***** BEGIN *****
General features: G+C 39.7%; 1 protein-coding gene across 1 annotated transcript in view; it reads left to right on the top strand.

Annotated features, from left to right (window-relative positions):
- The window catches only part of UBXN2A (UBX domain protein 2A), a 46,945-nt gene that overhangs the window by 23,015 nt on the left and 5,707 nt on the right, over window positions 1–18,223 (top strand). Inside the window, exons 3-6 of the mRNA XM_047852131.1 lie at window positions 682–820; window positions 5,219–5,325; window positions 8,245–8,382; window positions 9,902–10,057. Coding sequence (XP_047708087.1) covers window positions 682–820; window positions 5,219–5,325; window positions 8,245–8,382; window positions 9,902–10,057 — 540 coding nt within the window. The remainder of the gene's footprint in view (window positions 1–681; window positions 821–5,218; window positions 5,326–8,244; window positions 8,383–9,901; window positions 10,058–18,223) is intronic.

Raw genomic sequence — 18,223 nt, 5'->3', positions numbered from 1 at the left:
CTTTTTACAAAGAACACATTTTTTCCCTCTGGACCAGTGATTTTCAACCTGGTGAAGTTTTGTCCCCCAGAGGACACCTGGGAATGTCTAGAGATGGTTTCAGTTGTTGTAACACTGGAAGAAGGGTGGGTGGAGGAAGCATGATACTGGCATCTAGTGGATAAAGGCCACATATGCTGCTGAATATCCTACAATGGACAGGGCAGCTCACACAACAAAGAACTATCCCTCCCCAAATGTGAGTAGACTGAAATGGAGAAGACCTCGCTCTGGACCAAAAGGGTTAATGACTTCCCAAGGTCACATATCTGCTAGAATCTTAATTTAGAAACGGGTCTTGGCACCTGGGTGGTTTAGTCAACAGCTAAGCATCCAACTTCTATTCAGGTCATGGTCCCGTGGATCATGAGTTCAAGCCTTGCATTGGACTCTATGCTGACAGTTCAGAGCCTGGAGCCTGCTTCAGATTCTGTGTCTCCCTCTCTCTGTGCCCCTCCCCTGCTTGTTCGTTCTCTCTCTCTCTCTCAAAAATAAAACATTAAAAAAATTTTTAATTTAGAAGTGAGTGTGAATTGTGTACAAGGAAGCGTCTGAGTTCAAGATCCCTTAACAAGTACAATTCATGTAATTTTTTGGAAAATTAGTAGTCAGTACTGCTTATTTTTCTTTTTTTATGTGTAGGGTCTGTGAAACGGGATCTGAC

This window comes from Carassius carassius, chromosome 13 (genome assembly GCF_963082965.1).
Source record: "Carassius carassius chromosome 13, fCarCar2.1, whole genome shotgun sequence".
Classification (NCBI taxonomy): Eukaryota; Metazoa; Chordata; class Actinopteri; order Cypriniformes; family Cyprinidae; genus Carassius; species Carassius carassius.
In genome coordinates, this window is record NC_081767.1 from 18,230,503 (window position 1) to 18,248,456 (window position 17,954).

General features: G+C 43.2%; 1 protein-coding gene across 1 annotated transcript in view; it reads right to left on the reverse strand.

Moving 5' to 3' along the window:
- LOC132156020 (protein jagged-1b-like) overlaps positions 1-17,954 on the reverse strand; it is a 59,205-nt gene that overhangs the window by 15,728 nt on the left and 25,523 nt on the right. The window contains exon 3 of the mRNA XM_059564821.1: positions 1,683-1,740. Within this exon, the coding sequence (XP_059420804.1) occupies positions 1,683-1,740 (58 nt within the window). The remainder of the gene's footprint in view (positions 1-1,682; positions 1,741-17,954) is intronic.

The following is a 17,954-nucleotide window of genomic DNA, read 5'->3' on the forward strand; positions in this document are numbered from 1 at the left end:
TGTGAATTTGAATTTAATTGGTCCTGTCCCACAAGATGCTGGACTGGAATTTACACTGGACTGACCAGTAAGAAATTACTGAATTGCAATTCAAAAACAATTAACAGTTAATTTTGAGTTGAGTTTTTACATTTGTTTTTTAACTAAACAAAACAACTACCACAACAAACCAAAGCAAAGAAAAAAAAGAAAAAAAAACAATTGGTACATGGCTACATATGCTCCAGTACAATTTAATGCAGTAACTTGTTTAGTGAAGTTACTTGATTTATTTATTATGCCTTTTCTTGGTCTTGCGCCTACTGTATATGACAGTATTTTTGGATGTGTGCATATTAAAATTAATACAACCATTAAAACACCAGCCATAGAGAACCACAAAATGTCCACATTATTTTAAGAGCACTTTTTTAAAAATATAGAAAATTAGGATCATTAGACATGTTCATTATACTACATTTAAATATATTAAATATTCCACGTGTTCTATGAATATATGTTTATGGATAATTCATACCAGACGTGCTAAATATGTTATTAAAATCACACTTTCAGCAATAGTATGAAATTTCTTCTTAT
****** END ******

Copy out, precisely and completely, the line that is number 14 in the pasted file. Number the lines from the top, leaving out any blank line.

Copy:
TGTGAATTTGAATTTAATTGGTCCTGTCCCACAAGATGCTGGACTGGAATTTACACTGGACTGACCAGTAAGAAATTACTGAATTGCAATTCAAAAACAATTAACAGTTAATTTTGAGTTGAGTTTTTACATTTGTTTTTTAACTAAACAAAACAACTACCACAACAAACCAAAGCAAAGAAAAAAAAGAAAAAAAAACAATTGGTACATGGCTACATATGCTCCAGTACAATTTAATGCAGTAACTTGTTTAGTGAAGTTACTTGATTTATTTATTATGCCTTTTCTTGGTCTTGCGCCTACTGTATATGACAGTATTTTTGGATGTGTGCATATTAAAATTAATACAACCATTAAAACACCAGCCATAGAGAACCACAAAATGTCCACATTATTTTAAGAGCACTTTTTTAAAAATATAGAAAATTAGGATCATTAGACATGTTCATTATACTACATTTAAATATATTAAATATTCCACGTGTTCTATGAATATATGTTTATGGATAATTCATACCAGACGTGCTAAATATGTTATTAAAATCACACTTTCAGCAATAGTATGAAATTTCTTCTTAT